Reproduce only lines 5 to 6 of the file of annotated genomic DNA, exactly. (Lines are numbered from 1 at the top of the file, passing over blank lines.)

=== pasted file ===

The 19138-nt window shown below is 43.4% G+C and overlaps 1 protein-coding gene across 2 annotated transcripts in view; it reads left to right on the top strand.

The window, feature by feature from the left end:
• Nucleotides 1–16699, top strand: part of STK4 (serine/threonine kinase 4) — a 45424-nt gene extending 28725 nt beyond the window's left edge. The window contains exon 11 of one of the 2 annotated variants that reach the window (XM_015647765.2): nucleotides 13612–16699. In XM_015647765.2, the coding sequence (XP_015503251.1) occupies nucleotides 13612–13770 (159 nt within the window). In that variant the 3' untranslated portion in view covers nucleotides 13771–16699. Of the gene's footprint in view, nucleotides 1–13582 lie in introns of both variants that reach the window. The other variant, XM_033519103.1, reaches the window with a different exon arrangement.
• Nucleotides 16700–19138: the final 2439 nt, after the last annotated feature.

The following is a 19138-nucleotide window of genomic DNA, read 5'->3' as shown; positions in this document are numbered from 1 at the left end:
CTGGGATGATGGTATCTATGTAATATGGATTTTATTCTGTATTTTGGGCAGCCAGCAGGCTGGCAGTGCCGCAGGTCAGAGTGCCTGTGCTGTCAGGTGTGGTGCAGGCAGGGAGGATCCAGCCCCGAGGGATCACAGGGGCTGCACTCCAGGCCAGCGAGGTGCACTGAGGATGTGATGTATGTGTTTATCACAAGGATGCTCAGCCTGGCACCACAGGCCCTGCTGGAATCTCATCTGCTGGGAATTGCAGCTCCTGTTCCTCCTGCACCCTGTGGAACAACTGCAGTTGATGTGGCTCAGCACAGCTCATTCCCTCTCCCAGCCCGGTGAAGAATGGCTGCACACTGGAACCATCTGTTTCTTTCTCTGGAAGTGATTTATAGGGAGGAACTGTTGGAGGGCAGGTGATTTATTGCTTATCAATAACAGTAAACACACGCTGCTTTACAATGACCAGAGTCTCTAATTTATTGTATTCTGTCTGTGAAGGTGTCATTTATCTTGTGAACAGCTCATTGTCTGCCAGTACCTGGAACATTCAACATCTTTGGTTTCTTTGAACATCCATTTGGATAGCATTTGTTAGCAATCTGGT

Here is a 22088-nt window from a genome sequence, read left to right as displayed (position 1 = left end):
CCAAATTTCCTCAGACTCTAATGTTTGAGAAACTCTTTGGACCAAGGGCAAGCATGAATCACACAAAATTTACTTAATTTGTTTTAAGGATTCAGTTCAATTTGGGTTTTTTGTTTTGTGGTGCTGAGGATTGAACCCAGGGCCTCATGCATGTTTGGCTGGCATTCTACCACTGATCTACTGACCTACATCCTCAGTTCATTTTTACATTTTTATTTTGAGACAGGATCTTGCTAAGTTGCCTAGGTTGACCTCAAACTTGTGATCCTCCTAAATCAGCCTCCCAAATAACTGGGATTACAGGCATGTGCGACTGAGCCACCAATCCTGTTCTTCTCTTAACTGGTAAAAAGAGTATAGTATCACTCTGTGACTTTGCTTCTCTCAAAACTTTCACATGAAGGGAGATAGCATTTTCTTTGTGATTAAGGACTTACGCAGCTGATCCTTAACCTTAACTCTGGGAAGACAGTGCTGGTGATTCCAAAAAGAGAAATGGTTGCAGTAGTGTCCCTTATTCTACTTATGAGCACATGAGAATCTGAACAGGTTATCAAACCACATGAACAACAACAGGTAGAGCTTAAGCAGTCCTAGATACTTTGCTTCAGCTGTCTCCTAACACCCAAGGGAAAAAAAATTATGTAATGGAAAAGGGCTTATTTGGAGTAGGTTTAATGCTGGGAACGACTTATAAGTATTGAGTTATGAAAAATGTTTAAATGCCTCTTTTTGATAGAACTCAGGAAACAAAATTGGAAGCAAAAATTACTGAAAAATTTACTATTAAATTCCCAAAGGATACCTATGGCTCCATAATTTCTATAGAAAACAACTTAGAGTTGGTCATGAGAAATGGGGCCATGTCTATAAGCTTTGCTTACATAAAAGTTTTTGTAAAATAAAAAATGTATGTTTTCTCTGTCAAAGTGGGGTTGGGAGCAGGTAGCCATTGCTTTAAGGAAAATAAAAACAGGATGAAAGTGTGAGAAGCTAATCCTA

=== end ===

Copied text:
The following is a 19138-nucleotide window of genomic DNA, read 5'->3' as shown; positions in this document are numbered from 1 at the left end:
CTGGGATGATGGTATCTATGTAATATGGATTTTATTCTGTATTTTGGGCAGCCAGCAGGCTGGCAGTGCCGCAGGTCAGAGTGCCTGTGCTGTCAGGTGTGGTGCAGGCAGGGAGGATCCAGCCCCGAGGGATCACAGGGGCTGCACTCCAGGCCAGCGAGGTGCACTGAGGATGTGATGTATGTGTTTATCACAAGGATGCTCAGCCTGGCACCACAGGCCCTGCTGGAATCTCATCTGCTGGGAATTGCAGCTCCTGTTCCTCCTGCACCCTGTGGAACAACTGCAGTTGATGTGGCTCAGCACAGCTCATTCCCTCTCCCAGCCCGGTGAAGAATGGCTGCACACTGGAACCATCTGTTTCTTTCTCTGGAAGTGATTTATAGGGAGGAACTGTTGGAGGGCAGGTGATTTATTGCTTATCAATAACAGTAAACACACGCTGCTTTACAATGACCAGAGTCTCTAATTTATTGTATTCTGTCTGTGAAGGTGTCATTTATCTTGTGAACAGCTCATTGTCTGCCAGTACCTGGAACATTCAACATCTTTGGTTTCTTTGAACATCCATTTGGATAGCATTTGTTAGCAATCTGGT